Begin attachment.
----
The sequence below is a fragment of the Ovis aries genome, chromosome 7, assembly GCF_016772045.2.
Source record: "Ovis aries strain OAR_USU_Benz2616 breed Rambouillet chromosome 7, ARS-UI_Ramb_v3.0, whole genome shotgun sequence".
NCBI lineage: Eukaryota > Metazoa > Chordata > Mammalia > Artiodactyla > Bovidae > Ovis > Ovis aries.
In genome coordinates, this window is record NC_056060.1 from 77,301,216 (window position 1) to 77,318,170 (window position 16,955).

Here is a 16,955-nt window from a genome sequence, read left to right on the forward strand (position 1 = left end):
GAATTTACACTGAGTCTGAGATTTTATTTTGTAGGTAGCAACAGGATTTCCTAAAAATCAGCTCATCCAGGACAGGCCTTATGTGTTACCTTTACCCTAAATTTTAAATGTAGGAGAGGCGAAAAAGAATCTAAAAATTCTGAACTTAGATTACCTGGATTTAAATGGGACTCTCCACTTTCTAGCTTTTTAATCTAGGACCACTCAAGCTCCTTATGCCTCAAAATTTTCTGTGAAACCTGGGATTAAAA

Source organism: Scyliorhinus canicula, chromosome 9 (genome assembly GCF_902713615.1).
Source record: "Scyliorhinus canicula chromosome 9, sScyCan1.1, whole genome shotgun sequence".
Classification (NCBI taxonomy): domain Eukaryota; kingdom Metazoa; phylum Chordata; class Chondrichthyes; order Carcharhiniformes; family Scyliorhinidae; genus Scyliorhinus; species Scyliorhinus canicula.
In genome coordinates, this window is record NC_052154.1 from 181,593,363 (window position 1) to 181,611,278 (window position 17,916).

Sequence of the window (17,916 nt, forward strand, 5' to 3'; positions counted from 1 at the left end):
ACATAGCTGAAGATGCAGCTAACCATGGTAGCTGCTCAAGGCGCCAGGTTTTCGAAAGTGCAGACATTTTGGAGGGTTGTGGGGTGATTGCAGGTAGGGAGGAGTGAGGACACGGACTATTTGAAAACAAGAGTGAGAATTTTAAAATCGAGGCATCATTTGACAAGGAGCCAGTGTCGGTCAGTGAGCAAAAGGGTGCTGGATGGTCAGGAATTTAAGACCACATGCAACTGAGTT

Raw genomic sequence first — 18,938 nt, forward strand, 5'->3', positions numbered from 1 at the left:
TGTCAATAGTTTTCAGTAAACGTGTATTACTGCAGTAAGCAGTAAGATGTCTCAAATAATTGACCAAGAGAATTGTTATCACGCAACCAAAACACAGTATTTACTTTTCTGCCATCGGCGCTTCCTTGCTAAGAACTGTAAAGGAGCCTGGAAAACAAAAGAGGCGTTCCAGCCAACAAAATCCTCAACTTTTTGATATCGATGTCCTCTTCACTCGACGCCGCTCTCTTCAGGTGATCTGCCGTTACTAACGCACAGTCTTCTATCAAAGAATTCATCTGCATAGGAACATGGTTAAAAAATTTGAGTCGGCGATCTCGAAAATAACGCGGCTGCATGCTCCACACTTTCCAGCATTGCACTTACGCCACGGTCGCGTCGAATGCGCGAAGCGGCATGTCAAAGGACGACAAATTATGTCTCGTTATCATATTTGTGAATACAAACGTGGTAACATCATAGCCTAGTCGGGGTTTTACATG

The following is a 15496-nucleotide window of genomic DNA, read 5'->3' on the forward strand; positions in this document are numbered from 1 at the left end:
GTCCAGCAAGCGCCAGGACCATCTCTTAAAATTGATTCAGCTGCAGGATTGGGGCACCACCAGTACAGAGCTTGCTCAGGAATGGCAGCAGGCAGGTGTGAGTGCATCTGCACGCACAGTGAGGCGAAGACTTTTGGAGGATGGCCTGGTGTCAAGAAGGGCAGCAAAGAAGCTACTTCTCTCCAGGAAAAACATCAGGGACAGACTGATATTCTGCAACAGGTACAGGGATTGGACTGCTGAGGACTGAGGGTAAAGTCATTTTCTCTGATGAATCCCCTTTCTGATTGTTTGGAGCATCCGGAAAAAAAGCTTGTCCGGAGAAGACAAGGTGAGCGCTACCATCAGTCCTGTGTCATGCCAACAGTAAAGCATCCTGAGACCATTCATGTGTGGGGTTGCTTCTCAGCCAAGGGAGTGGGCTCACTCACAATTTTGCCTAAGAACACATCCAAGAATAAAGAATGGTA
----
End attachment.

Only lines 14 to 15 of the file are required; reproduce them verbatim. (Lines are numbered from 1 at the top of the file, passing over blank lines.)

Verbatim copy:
TGTCAATAGTTTTCAGTAAACGTGTATTACTGCAGTAAGCAGTAAGATGTCTCAAATAATTGACCAAGAGAATTGTTATCACGCAACCAAAACACAGTATTTACTTTTCTGCCATCGGCGCTTCCTTGCTAAGAACTGTAAAGGAGCCTGGAAAACAAAAGAGGCGTTCCAGCCAACAAAATCCTCAACTTTTTGATATCGATGTCCTCTTCACTCGACGCCGCTCTCTTCAGGTGATCTGCCGTTACTAACGCACAGTCTTCTATCAAAGAATTCATCTGCATAGGAACATGGTTAAAAAATTTGAGTCGGCGATCTCGAAAATAACGCGGCTGCATGCTCCACACTTTCCAGCATTGCACTTACGCCACGGTCGCGTCGAATGCGCGAAGCGGCATGTCAAAGGACGACAAATTATGTCTCGTTATCATATTTGTGAATACAAACGTGGTAACATCATAGCCTAGTCGGGGTTTTACATG

The following is a 15496-nucleotide window of genomic DNA, read 5'->3' on the forward strand; positions in this document are numbered from 1 at the left end: